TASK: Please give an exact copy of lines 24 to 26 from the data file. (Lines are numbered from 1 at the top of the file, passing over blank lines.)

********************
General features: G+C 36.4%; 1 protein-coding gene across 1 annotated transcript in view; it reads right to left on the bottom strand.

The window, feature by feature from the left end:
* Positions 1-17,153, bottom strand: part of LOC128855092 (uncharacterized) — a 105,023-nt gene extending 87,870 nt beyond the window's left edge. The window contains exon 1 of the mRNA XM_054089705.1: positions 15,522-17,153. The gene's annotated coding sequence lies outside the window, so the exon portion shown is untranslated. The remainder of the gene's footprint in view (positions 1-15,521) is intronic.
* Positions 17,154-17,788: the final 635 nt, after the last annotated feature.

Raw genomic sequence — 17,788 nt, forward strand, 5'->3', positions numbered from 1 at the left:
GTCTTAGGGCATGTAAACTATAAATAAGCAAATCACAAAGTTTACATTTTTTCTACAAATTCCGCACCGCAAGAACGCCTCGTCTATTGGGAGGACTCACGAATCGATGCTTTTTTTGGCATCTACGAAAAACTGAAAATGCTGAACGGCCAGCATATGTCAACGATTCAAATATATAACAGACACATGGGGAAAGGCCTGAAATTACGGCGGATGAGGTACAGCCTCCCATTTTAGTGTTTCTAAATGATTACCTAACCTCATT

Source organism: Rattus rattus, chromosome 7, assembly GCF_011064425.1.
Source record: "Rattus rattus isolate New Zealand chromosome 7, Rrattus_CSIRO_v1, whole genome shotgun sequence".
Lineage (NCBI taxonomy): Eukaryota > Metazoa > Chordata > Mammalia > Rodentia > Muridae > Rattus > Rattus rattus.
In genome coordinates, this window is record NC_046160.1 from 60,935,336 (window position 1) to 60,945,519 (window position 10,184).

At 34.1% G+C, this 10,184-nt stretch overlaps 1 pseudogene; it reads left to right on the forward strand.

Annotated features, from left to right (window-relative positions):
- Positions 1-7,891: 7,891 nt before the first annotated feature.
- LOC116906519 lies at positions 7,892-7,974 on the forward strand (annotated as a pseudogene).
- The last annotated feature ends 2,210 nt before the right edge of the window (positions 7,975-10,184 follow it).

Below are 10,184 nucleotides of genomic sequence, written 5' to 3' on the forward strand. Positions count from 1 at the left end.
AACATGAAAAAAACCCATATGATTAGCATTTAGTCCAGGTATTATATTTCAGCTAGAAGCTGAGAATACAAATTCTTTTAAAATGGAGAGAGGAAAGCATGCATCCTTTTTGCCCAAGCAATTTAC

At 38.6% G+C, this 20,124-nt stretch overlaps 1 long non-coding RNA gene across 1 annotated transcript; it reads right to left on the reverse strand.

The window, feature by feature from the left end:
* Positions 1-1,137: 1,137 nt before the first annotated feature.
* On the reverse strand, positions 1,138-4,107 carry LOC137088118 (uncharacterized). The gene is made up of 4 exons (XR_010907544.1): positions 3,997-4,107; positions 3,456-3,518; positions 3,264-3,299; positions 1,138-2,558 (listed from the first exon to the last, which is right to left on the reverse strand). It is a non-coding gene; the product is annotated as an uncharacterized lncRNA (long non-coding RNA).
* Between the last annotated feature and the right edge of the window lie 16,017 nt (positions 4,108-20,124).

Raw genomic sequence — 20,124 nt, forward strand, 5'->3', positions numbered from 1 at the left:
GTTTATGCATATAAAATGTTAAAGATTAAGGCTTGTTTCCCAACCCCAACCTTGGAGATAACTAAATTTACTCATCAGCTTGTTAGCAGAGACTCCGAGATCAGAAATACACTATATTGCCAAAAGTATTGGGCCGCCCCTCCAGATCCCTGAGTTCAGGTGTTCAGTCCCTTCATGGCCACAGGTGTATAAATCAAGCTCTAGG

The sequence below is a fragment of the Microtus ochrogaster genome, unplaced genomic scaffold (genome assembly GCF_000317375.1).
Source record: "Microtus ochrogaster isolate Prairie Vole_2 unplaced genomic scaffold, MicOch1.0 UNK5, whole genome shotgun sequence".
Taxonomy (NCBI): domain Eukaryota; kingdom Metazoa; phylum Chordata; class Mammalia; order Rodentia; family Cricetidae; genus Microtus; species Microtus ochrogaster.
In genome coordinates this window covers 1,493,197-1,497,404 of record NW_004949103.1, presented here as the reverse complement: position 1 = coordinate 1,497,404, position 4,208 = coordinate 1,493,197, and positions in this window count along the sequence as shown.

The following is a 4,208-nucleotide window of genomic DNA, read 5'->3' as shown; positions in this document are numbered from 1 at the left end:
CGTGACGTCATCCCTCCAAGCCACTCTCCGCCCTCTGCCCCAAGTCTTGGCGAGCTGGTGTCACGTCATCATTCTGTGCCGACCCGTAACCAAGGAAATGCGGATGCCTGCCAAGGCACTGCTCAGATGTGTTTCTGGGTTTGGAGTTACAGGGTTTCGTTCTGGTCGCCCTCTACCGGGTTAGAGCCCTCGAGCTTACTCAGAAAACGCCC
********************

GTTTATGCATATAAAATGTTAAAGATTAAGGCTTGTTTCCCAACCCCAACCTTGGAGATAACTAAATTTACTCATCAGCTTGTTAGCAGAGACTCCGAGATCAGAAATACACTATATTGCCAAAAGTATTGGGCCGCCCCTCCAGATCCCTGAGTTCAGGTGTTCAGTCCCTTCATGGCCACAGGTGTATAAATCAAGCTCTAGG

The sequence below is a fragment of the Microtus ochrogaster genome, unplaced genomic scaffold (genome assembly GCF_000317375.1).
Source record: "Microtus ochrogaster isolate Prairie Vole_2 unplaced genomic scaffold, MicOch1.0 UNK5, whole genome shotgun sequence".